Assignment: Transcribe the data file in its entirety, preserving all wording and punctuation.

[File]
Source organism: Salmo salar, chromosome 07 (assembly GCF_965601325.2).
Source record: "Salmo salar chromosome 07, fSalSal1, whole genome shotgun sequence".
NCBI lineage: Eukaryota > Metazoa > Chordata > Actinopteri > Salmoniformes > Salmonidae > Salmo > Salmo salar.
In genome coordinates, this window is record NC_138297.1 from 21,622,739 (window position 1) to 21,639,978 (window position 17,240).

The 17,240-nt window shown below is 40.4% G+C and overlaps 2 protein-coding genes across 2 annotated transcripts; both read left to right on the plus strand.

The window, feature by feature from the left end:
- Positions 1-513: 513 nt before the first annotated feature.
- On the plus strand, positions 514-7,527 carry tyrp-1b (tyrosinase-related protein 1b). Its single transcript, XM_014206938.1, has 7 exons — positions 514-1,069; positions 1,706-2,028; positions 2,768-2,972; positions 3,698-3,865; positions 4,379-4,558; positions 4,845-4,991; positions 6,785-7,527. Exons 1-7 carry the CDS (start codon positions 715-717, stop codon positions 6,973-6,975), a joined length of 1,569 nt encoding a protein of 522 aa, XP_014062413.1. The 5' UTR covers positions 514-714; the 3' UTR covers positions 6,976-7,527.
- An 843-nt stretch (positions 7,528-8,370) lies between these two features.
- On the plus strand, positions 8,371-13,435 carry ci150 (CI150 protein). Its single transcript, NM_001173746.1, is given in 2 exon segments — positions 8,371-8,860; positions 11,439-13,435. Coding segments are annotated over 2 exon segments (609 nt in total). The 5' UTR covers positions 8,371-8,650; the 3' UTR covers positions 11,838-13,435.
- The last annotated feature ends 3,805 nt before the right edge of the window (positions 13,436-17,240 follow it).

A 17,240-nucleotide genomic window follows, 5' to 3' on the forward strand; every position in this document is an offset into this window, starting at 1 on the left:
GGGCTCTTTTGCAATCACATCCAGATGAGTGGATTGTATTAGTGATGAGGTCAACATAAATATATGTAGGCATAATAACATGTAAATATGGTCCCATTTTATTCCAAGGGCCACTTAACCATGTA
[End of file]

Source organism: Salmo salar, chromosome 07 (assembly GCF_965601325.2).
Source record: "Salmo salar chromosome 07, fSalSal1, whole genome shotgun sequence".
NCBI lineage: Eukaryota > Metazoa > Chordata > Actinopteri > Salmoniformes > Salmonidae > Salmo > Salmo salar.
In genome coordinates, this window is record NC_138297.1 from 21,622,739 (window position 1) to 21,639,978 (window position 17,240).

The 17,240-nt window shown below is 40.4% G+C and overlaps 2 protein-coding genes across 2 annotated transcripts; both read left to right on the plus strand.

The window, feature by feature from the left end:
- Positions 1-513: 513 nt before the first annotated feature.
- On the plus strand, positions 514-7,527 carry tyrp-1b (tyrosinase-related protein 1b). Its single transcript, XM_014206938.1, has 7 exons — positions 514-1,069; positions 1,706-2,028; positions 2,768-2,972; positions 3,698-3,865; positions 4,379-4,558; positions 4,845-4,991; positions 6,785-7,527. Exons 1-7 carry the CDS (start codon positions 715-717, stop codon positions 6,973-6,975), a joined length of 1,569 nt encoding a protein of 522 aa, XP_014062413.1. The 5' UTR covers positions 514-714; the 3' UTR covers positions 6,976-7,527.
- An 843-nt stretch (positions 7,528-8,370) lies between these two features.
- On the plus strand, positions 8,371-13,435 carry ci150 (CI150 protein). Its single transcript, NM_001173746.1, is given in 2 exon segments — positions 8,371-8,860; positions 11,439-13,435. Coding segments are annotated over 2 exon segments (609 nt in total). The 5' UTR covers positions 8,371-8,650; the 3' UTR covers positions 11,838-13,435.
- The last annotated feature ends 3,805 nt before the right edge of the window (positions 13,436-17,240 follow it).

A 17,240-nucleotide genomic window follows, 5' to 3' on the forward strand; every position in this document is an offset into this window, starting at 1 on the left:
GGGCTCTTTTGCAATCACATCCAGATGAGTGGATTGTATTAGTGATGAGGTCAACATAAATATATGTAGGCATAATAACATGTAAATATGGTCCCATTTTATTCCAAGGGCCACTTAACCATGTA